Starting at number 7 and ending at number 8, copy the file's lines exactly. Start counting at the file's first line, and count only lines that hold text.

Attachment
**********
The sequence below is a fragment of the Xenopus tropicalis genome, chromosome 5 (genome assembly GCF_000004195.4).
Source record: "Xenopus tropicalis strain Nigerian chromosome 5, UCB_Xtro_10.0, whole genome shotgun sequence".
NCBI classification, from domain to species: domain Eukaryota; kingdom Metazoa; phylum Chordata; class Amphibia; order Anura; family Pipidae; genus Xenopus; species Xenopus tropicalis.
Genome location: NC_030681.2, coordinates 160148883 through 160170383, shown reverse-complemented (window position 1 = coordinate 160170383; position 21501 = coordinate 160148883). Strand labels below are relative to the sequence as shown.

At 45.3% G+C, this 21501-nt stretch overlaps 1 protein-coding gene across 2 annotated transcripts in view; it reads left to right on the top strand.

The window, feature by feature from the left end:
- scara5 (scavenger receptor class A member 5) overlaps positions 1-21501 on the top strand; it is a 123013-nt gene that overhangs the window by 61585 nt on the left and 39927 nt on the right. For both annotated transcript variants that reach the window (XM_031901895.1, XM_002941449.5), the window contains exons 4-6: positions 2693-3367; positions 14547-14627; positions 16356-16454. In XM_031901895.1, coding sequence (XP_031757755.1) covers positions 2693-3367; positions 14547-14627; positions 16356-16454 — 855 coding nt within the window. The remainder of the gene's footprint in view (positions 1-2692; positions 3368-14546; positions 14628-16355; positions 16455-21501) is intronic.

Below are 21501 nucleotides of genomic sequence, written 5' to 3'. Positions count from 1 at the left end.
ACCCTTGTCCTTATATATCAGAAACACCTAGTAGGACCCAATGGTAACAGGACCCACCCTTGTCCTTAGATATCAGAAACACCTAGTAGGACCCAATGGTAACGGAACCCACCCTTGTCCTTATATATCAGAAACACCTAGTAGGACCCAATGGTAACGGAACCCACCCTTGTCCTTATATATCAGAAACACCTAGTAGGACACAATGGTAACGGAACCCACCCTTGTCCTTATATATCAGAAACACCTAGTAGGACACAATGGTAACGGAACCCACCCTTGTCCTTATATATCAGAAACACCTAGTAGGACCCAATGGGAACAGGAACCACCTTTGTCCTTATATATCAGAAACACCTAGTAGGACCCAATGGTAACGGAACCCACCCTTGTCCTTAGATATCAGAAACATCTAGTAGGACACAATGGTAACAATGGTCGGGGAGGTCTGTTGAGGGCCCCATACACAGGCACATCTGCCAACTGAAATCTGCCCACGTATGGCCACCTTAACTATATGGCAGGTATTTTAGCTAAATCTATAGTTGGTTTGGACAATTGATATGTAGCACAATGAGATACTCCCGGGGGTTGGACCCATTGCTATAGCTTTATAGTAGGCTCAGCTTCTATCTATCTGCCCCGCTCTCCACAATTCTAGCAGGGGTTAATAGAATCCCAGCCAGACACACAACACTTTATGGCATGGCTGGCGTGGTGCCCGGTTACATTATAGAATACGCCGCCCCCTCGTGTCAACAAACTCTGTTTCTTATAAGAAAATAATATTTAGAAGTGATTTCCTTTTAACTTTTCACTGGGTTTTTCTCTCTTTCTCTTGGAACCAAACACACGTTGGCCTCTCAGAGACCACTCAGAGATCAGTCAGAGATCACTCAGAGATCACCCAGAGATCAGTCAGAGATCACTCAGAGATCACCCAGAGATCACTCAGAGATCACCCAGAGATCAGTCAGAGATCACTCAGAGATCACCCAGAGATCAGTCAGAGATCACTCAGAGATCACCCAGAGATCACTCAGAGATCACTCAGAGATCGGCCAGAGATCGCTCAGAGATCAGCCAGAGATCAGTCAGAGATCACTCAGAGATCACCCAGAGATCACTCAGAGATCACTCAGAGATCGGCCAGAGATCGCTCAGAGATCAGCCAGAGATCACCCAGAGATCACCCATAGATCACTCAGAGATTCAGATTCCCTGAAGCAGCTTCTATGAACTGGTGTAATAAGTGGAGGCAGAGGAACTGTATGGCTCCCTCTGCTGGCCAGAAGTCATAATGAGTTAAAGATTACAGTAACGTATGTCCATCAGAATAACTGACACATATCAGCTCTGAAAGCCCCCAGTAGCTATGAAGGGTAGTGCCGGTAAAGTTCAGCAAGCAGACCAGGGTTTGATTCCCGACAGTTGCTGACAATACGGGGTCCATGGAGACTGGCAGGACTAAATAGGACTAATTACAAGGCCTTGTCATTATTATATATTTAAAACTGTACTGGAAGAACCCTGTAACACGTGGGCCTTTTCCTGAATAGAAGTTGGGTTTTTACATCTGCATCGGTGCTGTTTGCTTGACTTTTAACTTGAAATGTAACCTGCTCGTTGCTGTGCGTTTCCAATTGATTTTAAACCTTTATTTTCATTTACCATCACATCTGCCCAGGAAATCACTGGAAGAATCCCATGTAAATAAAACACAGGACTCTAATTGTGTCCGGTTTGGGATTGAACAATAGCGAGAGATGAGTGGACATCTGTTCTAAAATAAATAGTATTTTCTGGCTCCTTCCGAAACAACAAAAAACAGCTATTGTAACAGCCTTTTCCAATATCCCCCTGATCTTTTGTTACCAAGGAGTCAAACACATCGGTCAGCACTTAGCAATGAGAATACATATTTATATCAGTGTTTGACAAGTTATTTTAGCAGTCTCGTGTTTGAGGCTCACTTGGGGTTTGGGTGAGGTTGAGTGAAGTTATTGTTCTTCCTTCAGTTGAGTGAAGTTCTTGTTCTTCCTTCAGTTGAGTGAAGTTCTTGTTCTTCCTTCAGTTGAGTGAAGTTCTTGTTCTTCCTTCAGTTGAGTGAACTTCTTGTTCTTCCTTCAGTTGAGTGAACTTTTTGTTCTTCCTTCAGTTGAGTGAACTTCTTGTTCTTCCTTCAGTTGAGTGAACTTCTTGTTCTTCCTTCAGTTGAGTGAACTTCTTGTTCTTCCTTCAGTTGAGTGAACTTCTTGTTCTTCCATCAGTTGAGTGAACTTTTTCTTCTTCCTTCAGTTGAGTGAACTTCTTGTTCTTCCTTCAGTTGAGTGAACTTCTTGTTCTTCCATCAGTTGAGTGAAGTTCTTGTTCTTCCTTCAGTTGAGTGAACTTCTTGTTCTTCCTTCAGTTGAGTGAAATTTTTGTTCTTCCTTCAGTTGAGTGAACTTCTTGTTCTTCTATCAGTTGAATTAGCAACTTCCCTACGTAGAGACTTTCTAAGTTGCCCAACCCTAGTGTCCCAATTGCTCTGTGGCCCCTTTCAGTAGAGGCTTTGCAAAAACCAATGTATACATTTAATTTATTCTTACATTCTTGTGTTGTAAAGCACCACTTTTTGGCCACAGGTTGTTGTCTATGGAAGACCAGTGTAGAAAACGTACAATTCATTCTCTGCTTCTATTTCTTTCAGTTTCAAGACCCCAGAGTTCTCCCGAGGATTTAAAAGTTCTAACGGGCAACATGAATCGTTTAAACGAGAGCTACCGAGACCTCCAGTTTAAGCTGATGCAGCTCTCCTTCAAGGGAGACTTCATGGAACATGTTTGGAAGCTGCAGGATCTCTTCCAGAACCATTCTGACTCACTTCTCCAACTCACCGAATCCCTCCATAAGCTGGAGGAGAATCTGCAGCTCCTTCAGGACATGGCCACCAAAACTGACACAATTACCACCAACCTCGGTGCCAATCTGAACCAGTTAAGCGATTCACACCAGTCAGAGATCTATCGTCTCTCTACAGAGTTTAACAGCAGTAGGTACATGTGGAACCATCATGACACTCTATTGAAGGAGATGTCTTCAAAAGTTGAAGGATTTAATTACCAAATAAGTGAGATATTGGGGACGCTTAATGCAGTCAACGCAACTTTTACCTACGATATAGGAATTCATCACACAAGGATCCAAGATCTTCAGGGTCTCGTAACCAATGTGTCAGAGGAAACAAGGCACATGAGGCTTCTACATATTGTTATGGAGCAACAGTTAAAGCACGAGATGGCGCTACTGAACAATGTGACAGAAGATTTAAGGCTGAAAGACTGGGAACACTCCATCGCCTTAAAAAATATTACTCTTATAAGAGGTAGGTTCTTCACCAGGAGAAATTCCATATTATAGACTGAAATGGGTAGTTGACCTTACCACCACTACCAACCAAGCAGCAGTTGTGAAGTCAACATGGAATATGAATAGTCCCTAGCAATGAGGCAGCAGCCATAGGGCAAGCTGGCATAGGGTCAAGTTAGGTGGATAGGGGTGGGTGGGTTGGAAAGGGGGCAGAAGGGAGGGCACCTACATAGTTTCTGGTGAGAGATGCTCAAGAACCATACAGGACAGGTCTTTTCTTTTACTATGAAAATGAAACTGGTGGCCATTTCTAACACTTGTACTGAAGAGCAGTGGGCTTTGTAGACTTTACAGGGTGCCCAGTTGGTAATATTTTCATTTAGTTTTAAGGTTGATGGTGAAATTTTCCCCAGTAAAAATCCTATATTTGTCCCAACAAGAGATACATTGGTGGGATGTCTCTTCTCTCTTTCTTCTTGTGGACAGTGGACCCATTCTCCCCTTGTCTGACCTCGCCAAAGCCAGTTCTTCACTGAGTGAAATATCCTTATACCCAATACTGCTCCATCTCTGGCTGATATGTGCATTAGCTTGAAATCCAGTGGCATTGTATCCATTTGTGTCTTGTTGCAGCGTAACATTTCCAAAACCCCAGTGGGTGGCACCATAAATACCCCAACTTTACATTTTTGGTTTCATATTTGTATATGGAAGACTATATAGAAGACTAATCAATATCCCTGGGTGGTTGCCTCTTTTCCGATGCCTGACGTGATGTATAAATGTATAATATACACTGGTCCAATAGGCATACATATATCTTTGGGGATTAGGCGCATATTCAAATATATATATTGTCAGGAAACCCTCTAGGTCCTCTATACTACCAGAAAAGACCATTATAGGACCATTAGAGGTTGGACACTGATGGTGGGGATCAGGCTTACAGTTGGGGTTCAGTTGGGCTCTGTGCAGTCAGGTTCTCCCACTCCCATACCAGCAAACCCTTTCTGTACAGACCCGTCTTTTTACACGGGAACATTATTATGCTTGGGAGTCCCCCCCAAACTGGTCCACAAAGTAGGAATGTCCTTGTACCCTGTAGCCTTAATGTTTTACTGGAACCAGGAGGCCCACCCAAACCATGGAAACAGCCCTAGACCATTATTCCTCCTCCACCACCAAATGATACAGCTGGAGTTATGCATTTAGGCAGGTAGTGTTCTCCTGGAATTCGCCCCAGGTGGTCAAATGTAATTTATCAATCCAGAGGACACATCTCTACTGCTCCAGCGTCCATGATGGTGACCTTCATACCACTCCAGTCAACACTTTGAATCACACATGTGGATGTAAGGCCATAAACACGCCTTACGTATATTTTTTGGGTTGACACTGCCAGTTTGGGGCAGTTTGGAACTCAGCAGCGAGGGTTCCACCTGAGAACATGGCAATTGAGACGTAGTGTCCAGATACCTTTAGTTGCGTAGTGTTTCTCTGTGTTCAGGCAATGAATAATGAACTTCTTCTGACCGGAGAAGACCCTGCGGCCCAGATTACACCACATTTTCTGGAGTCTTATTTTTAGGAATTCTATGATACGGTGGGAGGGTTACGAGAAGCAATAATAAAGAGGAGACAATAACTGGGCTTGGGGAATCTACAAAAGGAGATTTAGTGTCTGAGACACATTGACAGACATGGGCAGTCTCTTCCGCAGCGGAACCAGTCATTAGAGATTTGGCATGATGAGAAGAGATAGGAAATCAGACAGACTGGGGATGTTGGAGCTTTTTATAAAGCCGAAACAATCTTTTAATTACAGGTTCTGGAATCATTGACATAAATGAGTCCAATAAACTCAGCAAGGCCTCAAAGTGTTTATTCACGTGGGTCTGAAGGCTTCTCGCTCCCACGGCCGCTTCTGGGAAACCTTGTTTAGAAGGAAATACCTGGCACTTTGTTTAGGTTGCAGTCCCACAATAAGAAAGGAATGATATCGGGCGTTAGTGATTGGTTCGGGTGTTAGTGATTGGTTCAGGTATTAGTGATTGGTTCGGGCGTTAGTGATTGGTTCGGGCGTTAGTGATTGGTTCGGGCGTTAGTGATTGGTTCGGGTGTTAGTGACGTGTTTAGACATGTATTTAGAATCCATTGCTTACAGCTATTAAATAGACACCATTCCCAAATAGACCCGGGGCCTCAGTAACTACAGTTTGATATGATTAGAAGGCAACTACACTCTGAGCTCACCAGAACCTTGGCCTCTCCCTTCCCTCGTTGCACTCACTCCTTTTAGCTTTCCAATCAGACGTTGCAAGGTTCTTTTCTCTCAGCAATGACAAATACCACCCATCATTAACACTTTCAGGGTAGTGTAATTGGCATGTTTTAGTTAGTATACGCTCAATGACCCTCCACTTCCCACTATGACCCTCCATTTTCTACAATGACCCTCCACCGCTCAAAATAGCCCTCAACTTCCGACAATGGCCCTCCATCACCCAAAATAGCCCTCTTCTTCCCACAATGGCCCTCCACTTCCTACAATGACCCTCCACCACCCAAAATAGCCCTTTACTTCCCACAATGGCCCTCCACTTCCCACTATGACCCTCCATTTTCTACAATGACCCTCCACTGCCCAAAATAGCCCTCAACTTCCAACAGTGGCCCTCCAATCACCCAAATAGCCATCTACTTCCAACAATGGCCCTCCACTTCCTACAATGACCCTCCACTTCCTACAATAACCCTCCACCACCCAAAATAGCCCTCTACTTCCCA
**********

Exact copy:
- scara5 (scavenger receptor class A member 5) overlaps positions 1-21501 on the top strand; it is a 123013-nt gene that overhangs the window by 61585 nt on the left and 39927 nt on the right. For both annotated transcript variants that reach the window (XM_031901895.1, XM_002941449.5), the window contains exons 4-6: positions 2693-3367; positions 14547-14627; positions 16356-16454. In XM_031901895.1, coding sequence (XP_031757755.1) covers positions 2693-3367; positions 14547-14627; positions 16356-16454 — 855 coding nt within the window. The remainder of the gene's footprint in view (positions 1-2692; positions 3368-14546; positions 14628-16355; positions 16455-21501) is intronic.

Below are 21501 nucleotides of genomic sequence, written 5' to 3'. Positions count from 1 at the left end.